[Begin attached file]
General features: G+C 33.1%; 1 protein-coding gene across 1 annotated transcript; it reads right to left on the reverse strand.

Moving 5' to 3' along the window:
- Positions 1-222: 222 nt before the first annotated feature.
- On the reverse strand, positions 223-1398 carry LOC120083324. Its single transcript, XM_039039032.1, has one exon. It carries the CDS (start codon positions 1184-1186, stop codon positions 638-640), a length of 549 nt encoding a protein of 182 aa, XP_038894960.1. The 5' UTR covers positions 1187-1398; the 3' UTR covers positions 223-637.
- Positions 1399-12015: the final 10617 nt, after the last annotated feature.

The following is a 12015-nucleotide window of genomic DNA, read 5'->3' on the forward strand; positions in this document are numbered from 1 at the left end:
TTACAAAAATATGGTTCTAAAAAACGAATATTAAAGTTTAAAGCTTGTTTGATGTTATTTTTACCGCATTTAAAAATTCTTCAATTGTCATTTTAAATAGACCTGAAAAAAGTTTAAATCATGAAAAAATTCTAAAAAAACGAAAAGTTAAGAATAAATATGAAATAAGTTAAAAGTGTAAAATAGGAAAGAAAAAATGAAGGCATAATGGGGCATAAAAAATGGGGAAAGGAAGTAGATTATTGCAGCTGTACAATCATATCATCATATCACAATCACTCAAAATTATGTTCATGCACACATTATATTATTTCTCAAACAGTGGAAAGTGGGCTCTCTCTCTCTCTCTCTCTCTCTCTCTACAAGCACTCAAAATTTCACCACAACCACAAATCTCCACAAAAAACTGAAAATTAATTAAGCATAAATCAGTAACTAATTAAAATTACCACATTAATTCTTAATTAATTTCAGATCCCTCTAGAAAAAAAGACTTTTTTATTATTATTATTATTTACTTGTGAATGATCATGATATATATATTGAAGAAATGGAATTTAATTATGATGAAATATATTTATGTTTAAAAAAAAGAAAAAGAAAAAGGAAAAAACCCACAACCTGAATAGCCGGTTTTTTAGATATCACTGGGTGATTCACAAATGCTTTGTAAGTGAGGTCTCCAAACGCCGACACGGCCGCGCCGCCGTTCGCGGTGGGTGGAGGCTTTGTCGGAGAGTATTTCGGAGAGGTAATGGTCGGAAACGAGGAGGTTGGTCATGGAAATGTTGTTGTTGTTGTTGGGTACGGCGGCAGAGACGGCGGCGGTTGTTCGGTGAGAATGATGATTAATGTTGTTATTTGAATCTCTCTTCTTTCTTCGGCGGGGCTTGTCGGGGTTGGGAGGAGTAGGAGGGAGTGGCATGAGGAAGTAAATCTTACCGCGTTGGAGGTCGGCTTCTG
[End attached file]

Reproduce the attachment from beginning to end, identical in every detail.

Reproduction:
General features: G+C 33.1%; 1 protein-coding gene across 1 annotated transcript; it reads right to left on the reverse strand.

Moving 5' to 3' along the window:
- Positions 1-222: 222 nt before the first annotated feature.
- On the reverse strand, positions 223-1398 carry LOC120083324. Its single transcript, XM_039039032.1, has one exon. It carries the CDS (start codon positions 1184-1186, stop codon positions 638-640), a length of 549 nt encoding a protein of 182 aa, XP_038894960.1. The 5' UTR covers positions 1187-1398; the 3' UTR covers positions 223-637.
- Positions 1399-12015: the final 10617 nt, after the last annotated feature.

The following is a 12015-nucleotide window of genomic DNA, read 5'->3' on the forward strand; positions in this document are numbered from 1 at the left end:
TTACAAAAATATGGTTCTAAAAAACGAATATTAAAGTTTAAAGCTTGTTTGATGTTATTTTTACCGCATTTAAAAATTCTTCAATTGTCATTTTAAATAGACCTGAAAAAAGTTTAAATCATGAAAAAATTCTAAAAAAACGAAAAGTTAAGAATAAATATGAAATAAGTTAAAAGTGTAAAATAGGAAAGAAAAAATGAAGGCATAATGGGGCATAAAAAATGGGGAAAGGAAGTAGATTATTGCAGCTGTACAATCATATCATCATATCACAATCACTCAAAATTATGTTCATGCACACATTATATTATTTCTCAAACAGTGGAAAGTGGGCTCTCTCTCTCTCTCTCTCTCTCTCTCTACAAGCACTCAAAATTTCACCACAACCACAAATCTCCACAAAAAACTGAAAATTAATTAAGCATAAATCAGTAACTAATTAAAATTACCACATTAATTCTTAATTAATTTCAGATCCCTCTAGAAAAAAAGACTTTTTTATTATTATTATTATTTACTTGTGAATGATCATGATATATATATTGAAGAAATGGAATTTAATTATGATGAAATATATTTATGTTTAAAAAAAAGAAAAAGAAAAAGGAAAAAACCCACAACCTGAATAGCCGGTTTTTTAGATATCACTGGGTGATTCACAAATGCTTTGTAAGTGAGGTCTCCAAACGCCGACACGGCCGCGCCGCCGTTCGCGGTGGGTGGAGGCTTTGTCGGAGAGTATTTCGGAGAGGTAATGGTCGGAAACGAGGAGGTTGGTCATGGAAATGTTGTTGTTGTTGTTGGGTACGGCGGCAGAGACGGCGGCGGTTGTTCGGTGAGAATGATGATTAATGTTGTTATTTGAATCTCTCTTCTTTCTTCGGCGGGGCTTGTCGGGGTTGGGAGGAGTAGGAGGGAGTGGCATGAGGAAGTAAATCTTACCGCGTTGGAGGTCGGCTTCTG